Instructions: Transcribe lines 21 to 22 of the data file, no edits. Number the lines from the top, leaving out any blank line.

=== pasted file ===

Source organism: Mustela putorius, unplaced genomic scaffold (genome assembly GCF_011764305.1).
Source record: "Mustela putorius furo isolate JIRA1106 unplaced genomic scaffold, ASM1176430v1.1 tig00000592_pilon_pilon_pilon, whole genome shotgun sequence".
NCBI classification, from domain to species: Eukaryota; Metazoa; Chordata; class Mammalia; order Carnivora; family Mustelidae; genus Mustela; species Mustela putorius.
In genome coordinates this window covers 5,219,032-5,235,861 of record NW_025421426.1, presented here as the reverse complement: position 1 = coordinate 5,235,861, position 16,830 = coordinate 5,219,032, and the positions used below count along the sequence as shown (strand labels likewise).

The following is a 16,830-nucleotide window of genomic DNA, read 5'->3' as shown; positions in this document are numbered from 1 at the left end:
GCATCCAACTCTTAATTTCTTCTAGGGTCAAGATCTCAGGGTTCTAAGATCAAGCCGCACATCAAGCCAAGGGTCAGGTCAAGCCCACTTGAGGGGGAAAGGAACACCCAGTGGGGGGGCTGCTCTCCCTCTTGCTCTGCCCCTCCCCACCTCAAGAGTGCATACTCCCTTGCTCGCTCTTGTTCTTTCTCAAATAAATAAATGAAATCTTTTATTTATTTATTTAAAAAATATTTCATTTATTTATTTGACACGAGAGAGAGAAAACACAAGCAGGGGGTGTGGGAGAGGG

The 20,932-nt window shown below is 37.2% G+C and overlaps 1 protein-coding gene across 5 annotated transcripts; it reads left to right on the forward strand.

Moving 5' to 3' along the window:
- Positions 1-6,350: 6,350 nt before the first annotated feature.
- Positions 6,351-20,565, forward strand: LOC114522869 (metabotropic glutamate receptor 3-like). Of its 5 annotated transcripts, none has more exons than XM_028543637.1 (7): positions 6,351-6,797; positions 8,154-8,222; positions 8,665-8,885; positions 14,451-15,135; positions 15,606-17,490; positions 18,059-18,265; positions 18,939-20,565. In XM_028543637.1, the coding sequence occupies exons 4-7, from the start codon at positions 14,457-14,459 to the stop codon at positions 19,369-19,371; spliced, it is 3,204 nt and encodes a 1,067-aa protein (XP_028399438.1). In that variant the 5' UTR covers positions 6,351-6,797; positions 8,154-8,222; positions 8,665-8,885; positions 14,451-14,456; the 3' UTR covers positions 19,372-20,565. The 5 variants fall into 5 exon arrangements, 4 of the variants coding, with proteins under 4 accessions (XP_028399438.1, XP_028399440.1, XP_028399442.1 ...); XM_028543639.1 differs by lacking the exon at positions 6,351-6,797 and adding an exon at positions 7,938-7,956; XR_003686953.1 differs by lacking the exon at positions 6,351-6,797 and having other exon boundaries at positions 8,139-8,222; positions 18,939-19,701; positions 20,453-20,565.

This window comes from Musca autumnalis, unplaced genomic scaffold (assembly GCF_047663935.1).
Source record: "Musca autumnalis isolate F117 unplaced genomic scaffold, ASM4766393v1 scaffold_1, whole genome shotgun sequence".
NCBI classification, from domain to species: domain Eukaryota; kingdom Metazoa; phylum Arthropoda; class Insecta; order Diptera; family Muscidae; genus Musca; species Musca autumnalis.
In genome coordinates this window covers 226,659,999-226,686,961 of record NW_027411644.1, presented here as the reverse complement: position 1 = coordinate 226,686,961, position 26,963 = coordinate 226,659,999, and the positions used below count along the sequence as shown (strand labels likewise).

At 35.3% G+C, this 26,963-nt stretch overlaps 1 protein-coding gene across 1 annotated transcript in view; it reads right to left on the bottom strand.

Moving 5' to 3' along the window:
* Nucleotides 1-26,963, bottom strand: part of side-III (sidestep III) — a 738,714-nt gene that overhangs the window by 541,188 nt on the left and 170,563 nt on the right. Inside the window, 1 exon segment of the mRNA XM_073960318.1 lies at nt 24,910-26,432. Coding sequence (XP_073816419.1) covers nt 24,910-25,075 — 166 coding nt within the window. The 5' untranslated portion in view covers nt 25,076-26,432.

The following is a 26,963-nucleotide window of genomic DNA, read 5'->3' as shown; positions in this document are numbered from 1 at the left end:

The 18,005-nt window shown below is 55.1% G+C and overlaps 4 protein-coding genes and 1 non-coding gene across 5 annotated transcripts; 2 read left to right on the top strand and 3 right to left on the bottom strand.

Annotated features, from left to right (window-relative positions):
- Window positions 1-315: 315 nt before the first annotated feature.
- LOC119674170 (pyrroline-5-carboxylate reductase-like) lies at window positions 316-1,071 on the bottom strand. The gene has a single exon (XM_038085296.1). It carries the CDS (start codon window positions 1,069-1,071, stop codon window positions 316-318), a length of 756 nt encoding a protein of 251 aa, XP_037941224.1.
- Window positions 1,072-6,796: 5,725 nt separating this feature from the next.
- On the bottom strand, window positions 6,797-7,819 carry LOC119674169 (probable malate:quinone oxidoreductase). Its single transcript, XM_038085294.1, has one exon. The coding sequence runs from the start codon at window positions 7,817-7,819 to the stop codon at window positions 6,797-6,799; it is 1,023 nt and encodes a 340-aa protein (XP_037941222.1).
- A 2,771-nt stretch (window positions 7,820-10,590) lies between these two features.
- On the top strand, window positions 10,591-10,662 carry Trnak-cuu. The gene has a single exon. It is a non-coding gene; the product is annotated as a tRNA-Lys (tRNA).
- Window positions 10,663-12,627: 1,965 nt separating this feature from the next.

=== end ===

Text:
- Window positions 1-315: 315 nt before the first annotated feature.
- LOC119674170 (pyrroline-5-carboxylate reductase-like) lies at window positions 316-1,071 on the bottom strand. The gene has a single exon (XM_038085296.1). It carries the CDS (start codon window positions 1,069-1,071, stop codon window positions 316-318), a length of 756 nt encoding a protein of 251 aa, XP_037941224.1.